Business Corporations Act

On March 29, 2004, the  new Business Corporations Act (BCA) took effect in BC after many years of discussion.  It makes extensive changes to corporate law and also "modernizes" some aspects of corporate law in British Columbia.  Some of the more significant corporate law changes  are in the following areas:

Incorporation Process

One or more persons (called 'incorporators' in the BCA) by entering into an incorporation agreement can apply to incorporate a corporation.  The agreement, together with the Articles, will now form the contract between the various shareholders and the corporation.

The Notice of Articles. takes the place of the Memorandum under the old Act.  This is the only document that is filed with the Registrar of Companies.  The Articles of the corporation are kept on file at the records office together with the Incorporation Agreement and other corporate documents such as the central securities register.

The Notice of Articles must be filed electronically through the internet portal set up by the Registrar of Companies.  Paper applications for incorporation will no longer be accepted.  The new service allows for incorporation on demand: as soon as you complete the Notice of Articles and submit it over the internet, the new corporation is established. 

For a more detailed discussion on how to incorporate a corporation, see the article How to Incorporate


Directors and Officers

There is no residency requirement for directors and officers of a corporation.  The BCA permits directors to show a 'prescribed address' as the address where  notices and other documents can be delivered or served on them.. 

A corporation no longer needs to have a president and a secretary.  A president does not have to be a director.

The Articles of the corporation can now transfer, in whole or in part, the powers of the directors to manage and supervise the affairs of the corporation.  The person to whom the powers are transferred will have all the powers, rights, duties and liabilities of a director.  Once the power is transferred, the directors are relieved of liability, rights and duties to the extent the powers are transferred.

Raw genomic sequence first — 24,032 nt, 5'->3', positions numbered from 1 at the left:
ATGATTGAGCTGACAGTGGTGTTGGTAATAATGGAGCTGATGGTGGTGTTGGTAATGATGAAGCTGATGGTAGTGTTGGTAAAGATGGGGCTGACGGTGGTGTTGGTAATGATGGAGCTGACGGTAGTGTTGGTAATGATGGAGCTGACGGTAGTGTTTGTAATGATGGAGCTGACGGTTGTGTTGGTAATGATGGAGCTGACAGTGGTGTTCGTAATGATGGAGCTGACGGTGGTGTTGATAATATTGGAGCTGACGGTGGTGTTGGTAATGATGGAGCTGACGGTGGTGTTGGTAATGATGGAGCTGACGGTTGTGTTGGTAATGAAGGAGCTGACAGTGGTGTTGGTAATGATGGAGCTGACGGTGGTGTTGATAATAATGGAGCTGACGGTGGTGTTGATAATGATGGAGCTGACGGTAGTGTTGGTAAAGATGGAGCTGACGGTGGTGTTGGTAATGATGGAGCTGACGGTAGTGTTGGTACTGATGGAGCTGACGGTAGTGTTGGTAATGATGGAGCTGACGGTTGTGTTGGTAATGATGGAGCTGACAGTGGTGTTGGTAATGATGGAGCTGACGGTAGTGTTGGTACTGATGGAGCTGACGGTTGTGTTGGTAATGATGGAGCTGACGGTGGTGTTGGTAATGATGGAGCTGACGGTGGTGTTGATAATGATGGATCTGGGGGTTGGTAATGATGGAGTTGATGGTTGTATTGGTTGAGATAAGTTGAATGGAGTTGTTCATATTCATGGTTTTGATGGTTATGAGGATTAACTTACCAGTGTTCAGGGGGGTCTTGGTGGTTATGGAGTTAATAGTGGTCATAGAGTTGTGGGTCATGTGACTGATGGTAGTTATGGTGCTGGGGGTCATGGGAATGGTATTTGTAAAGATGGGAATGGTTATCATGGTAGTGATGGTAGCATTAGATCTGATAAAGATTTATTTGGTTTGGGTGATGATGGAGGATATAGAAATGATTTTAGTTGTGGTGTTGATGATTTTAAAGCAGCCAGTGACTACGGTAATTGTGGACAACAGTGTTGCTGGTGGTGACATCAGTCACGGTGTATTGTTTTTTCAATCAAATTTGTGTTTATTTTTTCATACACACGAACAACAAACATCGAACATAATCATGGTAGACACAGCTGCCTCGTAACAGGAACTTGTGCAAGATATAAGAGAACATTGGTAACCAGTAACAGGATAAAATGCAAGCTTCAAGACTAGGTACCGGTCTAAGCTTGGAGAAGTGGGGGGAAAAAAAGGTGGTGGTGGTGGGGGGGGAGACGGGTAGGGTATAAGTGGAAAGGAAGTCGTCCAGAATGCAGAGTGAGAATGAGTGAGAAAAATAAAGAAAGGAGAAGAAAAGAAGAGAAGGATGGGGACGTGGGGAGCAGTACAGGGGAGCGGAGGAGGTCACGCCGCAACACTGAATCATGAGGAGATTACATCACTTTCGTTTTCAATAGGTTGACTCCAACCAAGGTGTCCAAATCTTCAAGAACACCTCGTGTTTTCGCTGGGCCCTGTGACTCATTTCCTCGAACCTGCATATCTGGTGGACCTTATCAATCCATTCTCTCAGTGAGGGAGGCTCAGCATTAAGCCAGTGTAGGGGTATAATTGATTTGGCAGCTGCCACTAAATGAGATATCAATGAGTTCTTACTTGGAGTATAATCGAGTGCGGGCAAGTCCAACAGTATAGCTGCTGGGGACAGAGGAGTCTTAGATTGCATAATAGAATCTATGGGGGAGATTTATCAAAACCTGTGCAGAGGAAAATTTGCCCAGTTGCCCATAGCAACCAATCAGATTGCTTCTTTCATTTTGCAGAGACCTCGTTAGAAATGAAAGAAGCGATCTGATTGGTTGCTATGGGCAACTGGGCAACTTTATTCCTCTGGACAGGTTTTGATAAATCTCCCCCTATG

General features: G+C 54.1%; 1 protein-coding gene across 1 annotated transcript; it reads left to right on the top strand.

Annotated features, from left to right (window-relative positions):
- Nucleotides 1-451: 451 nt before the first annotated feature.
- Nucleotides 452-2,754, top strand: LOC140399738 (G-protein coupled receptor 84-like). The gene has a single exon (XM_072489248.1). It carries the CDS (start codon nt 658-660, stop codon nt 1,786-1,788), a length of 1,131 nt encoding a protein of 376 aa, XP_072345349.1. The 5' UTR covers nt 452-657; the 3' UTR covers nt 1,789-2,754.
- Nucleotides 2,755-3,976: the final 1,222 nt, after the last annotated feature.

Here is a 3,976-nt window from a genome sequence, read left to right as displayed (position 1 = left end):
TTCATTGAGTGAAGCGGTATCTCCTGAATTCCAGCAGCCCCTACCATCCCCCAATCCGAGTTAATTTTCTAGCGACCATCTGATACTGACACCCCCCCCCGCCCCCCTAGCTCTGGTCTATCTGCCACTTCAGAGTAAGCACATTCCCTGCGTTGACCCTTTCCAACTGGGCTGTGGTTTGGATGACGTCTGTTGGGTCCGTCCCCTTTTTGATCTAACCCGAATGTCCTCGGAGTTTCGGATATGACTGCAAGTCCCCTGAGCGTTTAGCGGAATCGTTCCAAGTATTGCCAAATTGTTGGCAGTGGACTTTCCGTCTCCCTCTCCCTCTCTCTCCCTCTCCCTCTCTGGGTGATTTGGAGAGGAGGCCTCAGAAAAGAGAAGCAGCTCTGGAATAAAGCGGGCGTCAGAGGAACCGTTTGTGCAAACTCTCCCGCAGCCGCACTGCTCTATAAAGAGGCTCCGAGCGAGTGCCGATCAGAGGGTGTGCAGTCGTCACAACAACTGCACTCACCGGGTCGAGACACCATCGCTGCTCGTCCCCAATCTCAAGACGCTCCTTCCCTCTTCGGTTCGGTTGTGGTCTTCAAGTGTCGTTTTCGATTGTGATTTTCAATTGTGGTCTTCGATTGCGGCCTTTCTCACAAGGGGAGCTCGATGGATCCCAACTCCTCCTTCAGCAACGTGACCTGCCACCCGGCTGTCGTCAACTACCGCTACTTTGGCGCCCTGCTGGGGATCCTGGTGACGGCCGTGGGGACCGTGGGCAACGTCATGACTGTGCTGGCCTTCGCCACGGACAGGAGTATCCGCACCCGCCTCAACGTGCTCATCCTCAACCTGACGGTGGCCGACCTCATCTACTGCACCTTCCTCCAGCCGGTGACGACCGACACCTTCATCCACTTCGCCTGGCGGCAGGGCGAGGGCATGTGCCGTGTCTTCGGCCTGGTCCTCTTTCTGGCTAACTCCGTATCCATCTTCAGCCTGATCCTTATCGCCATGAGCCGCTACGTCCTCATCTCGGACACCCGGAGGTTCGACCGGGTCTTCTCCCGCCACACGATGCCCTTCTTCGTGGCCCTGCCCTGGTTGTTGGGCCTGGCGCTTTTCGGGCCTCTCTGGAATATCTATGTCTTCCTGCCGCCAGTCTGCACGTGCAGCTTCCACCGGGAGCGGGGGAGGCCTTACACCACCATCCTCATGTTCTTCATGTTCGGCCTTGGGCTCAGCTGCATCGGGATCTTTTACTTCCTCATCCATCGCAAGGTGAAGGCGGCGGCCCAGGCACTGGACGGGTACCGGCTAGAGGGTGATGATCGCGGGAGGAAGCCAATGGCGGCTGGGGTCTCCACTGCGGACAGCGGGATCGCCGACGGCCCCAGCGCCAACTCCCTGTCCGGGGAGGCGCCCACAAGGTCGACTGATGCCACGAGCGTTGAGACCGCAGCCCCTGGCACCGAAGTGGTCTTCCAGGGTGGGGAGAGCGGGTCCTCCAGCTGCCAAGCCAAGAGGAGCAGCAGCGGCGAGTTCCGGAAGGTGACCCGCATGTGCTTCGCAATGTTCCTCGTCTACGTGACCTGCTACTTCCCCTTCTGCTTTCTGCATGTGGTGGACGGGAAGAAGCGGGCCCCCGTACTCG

Corporate & Capital Alterations

The articles can specify what type of resolution must be passed in order to make certain types of corporate alteration. For example, the articles could specify that only a 2/3 majority resolution is required for an alteration of the share capital.  If the articles contain provisions dealing with corporate alterations, then most such alterations can be done by simply passing the required resolution. The resolution, and the new share capital provisions are not filed with the Registrar of Companies.  The corporation only has to file a Notice of Alteration which would specify the new share capital..


It will be much easier to do amalgamations.  Both vertical and horizontal amalgamations can be done.  Also, it will be possible to do an amalgamation between a British Columbia corporation and a non-British Columbia corporation.  In many situations, the shareholders and the corporations involved will not have to enter into an amalgamation agreement.  Amalgamations can be done without court approval if creditors of the corporation will not be materially affected and the proper amalgamation procedures are followed.


Financial Assistance

Under the old  Company Act, a corporation was limited in providing financial assistance. The assets of the corporation could  not be used for the financial assistance of others except in certain limited situations.  Under the new BCA, the restrictions on financial assistance are removed. A corporation will be able to provide financial assistance to any person by any means and for any purpose.  In some circumstances, the fact the corporation has provided financial assistance must be disclosed in the records office.


By March 29, 2006, every corporation must do the following:

  • file the transition application
  • if necessary, change the existing articles to comply with the new legislation;
  • move certain provisions from the memorandum to the articles;
  • set  up a central securities register; 
  • provide the prescribed address for each officer and director.

If a corporation does not complete the transition by March 29, 2006, then that corporation could be dissolved by the Registrar of Companies and cease to exist.  Dissolution of a corporation has serious consequences so it is important that every existing corporation complete the transition.


If you have any questions on the issues discussed above, or on any legal issues  in general, please contact Sucha S. Ollek at: